A railroad switch carrier sued a railroad operator alleging that the operator took advantage of its position as a majority shareholder in a joint venture to force the joint venture company to agree to a contract with atrocious and unfair terms. The switch carrier alleged that the contract forced the joint venture company to pay 3.5x the fair market value of rent for use of railroad tracks, as well as turn over its assets to the railroad operator. The plaintiff sued, but the district court found that the company’s claims were preempted by federal statutes. On appeal, the 7th Circuit found that the plaintiff had failed to develop several of the arguments that it advanced in the district court. The appellate panel found that there was no excuse for this error because the plaintiff and defendant were both sophisticated litigants. The panel determined that the plaintiff had waived its arguments as a result.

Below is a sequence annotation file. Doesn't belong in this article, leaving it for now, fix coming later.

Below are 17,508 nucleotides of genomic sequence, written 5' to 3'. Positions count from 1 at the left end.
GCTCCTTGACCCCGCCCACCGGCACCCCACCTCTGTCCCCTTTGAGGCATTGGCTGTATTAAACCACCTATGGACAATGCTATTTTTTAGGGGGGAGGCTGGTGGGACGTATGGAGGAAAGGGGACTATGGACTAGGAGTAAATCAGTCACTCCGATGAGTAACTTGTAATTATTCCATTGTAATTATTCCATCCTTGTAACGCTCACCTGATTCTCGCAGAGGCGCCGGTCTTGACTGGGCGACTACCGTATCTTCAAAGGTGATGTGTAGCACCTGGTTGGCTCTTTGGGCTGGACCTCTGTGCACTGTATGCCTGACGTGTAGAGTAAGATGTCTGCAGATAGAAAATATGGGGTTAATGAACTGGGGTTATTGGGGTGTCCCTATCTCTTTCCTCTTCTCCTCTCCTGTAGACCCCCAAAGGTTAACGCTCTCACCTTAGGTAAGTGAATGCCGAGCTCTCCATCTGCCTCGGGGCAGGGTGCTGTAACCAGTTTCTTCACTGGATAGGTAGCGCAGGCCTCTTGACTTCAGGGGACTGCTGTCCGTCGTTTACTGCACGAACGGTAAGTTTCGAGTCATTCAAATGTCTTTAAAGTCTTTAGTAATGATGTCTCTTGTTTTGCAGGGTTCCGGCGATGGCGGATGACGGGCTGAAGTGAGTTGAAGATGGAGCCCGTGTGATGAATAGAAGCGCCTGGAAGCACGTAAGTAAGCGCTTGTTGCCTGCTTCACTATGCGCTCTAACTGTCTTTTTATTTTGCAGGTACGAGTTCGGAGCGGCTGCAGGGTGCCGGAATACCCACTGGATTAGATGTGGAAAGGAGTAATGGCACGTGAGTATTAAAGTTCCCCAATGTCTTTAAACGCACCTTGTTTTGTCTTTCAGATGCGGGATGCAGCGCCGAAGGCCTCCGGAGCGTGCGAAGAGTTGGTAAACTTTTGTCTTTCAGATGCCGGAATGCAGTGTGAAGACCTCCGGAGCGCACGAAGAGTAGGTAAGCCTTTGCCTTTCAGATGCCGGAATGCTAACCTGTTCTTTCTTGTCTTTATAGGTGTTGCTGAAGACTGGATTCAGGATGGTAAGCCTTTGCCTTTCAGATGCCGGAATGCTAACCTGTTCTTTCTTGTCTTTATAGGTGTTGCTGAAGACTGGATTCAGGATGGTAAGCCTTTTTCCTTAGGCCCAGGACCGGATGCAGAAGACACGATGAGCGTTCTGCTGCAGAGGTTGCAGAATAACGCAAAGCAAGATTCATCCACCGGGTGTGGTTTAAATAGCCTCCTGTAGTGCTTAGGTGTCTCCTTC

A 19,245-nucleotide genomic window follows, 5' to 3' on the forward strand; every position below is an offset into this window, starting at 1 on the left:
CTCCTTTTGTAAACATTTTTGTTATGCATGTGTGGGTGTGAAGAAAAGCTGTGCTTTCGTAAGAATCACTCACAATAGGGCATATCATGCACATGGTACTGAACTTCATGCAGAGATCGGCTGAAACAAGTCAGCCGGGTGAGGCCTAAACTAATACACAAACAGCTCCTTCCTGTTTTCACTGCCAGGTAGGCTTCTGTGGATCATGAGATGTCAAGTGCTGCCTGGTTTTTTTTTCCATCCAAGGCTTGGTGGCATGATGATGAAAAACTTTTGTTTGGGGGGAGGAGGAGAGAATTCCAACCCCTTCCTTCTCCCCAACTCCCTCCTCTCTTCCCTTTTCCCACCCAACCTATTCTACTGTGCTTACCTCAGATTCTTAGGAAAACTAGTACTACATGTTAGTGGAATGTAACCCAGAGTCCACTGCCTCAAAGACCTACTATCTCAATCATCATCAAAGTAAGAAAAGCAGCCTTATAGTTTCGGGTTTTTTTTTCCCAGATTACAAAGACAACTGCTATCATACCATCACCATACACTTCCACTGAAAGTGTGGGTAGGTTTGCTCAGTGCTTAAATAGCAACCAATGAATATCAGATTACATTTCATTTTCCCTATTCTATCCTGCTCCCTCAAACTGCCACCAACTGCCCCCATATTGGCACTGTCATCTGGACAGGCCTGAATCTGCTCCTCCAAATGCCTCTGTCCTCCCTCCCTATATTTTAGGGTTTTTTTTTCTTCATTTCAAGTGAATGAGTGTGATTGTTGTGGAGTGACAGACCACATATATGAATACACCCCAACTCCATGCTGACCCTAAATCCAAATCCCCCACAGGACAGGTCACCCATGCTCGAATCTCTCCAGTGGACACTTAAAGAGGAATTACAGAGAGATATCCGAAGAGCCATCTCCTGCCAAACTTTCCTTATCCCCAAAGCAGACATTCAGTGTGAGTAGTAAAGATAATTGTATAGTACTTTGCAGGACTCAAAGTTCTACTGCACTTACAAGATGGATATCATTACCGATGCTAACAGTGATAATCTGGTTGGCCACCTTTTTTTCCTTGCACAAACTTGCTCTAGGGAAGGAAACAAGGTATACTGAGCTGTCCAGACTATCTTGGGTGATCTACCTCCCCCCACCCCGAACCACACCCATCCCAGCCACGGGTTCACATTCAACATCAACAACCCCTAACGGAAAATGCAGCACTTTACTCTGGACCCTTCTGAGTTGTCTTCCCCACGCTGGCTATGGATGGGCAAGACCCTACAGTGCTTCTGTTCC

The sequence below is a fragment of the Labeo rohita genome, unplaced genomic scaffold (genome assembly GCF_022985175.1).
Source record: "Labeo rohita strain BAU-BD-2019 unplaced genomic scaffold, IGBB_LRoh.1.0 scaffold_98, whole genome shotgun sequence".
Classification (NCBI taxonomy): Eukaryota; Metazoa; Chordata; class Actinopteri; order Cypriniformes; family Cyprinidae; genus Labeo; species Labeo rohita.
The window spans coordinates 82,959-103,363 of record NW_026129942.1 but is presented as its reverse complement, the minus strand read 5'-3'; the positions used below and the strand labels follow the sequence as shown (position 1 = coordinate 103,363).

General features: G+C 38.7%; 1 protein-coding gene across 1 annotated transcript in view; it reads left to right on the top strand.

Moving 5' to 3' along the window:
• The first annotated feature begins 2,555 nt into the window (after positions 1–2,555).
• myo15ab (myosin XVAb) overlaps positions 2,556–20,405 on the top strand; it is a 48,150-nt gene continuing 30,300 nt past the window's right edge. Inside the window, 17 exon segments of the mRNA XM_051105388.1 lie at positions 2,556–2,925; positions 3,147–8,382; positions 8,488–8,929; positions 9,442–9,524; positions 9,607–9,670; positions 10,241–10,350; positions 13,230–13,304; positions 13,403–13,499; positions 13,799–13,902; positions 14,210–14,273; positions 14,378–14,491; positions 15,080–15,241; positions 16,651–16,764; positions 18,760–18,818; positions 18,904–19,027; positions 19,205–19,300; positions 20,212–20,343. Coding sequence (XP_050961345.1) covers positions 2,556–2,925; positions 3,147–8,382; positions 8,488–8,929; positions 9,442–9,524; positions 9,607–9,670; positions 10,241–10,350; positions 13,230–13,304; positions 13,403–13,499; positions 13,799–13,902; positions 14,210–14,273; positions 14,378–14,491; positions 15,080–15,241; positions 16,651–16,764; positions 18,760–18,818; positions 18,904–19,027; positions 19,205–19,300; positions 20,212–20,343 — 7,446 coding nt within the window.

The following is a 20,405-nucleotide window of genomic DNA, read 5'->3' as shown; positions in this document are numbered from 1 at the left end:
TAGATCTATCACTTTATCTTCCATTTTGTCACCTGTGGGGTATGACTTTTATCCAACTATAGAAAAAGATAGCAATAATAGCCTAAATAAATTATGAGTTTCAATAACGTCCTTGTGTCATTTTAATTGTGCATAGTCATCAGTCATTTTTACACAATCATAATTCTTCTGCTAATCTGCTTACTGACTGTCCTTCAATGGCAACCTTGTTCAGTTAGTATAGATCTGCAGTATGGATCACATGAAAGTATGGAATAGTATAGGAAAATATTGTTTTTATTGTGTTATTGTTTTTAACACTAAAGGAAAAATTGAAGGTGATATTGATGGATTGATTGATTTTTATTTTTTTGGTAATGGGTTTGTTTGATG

Canadian Pacific Railway owns 49% of Indiana Harbor Belt Railroad Company while Consolidated Rail Corporation owns 51%. Two other defendants, Norfolk Southern Corporation and CSX Corporation, indirectly own Consolidated Rail. Norfolk Southern and CSX each control two directors on Indiana Harbor’s seven-person board. Indiana Harbor operates as a switch carrier on tracks owned by Consolidated Rail and its parent companies near Chicago.
The railroads managed their arrangement with a 99-year contract executed in 1906 between Indiana Harbor and the previous owners of the tracks. Though the agreement expired in 2006, for seven years between 1999 and 2006, Consolidated Rail stopped paying expenses and invoicing Indiana Harbor for rent. This quid pro quo cessation lasted through the expiration of the agreement and into the extended negotiations over a new trackage rights contract. Continue reading ›